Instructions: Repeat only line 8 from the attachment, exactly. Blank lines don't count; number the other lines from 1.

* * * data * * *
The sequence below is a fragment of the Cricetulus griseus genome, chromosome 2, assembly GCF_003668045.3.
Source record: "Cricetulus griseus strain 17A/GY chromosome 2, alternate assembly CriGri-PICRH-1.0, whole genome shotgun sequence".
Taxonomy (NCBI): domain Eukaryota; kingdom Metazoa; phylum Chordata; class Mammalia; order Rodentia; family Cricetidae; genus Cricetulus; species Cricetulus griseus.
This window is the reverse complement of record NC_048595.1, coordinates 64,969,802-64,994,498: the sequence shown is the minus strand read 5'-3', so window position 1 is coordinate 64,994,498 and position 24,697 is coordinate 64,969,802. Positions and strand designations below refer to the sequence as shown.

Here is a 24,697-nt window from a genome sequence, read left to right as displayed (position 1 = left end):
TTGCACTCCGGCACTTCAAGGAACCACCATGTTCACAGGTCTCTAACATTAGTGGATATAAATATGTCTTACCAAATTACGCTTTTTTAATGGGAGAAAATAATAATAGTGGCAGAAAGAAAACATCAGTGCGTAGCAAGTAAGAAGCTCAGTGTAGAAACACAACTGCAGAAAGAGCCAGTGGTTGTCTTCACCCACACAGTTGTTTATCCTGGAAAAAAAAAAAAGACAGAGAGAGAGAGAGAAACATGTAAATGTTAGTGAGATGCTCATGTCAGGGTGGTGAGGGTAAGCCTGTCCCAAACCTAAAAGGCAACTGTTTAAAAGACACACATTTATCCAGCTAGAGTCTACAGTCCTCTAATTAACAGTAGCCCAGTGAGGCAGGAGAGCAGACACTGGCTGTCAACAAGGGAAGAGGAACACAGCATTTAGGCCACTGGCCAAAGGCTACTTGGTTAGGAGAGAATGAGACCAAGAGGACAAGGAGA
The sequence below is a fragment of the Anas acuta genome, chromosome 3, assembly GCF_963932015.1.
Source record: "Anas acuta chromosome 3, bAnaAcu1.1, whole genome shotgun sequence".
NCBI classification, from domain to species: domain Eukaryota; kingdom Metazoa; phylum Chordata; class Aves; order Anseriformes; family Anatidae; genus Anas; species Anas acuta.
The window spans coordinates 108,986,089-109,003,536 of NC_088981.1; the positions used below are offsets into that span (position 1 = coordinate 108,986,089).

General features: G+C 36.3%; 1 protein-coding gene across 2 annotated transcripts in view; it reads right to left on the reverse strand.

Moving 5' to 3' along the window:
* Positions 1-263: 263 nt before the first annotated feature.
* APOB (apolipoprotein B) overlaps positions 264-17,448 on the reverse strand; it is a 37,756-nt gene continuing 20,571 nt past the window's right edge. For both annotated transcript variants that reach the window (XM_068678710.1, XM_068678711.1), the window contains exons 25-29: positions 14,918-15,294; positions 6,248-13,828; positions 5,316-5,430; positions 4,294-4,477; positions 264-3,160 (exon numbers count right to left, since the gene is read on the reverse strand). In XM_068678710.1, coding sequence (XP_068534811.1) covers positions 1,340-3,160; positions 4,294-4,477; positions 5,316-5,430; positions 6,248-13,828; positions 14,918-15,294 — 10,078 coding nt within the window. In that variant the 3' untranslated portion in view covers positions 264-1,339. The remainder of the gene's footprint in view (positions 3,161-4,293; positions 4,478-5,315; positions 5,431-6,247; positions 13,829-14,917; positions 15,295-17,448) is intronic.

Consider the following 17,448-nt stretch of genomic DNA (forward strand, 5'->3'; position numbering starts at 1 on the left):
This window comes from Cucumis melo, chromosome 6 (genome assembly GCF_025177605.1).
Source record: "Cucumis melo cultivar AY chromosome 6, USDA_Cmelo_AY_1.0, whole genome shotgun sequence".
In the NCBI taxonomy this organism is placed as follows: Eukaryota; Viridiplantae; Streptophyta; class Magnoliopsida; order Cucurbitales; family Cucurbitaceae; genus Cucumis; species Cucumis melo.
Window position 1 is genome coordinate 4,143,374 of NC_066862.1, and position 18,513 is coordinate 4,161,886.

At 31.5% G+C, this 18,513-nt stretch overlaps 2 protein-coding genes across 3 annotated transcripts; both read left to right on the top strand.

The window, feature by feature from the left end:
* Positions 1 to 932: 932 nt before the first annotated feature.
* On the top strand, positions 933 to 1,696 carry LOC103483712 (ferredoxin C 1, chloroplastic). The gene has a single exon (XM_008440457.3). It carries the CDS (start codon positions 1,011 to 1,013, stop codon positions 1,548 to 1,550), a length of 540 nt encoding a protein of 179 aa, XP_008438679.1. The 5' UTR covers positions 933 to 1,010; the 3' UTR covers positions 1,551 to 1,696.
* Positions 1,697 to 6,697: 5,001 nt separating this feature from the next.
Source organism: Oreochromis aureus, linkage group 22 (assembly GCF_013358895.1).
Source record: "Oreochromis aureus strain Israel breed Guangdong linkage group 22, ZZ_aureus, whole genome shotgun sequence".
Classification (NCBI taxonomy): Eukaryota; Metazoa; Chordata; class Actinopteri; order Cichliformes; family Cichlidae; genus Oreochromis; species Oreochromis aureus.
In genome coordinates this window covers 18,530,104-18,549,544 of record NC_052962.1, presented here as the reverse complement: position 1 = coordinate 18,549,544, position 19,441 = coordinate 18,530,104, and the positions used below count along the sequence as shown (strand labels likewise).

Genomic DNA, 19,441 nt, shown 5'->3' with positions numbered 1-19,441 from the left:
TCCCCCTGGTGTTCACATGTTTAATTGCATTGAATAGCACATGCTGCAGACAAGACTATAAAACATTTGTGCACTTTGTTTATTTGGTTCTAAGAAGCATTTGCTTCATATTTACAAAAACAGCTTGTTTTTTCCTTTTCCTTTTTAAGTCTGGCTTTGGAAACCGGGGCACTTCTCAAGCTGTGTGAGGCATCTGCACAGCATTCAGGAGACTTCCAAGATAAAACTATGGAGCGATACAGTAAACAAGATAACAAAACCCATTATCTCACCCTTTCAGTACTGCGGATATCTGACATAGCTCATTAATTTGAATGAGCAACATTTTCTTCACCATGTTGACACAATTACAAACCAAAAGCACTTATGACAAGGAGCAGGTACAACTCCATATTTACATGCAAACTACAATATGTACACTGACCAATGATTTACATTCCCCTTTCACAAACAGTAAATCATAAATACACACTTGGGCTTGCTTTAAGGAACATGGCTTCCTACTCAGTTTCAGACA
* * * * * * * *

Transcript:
Source record: "Anas acuta chromosome 3, bAnaAcu1.1, whole genome shotgun sequence".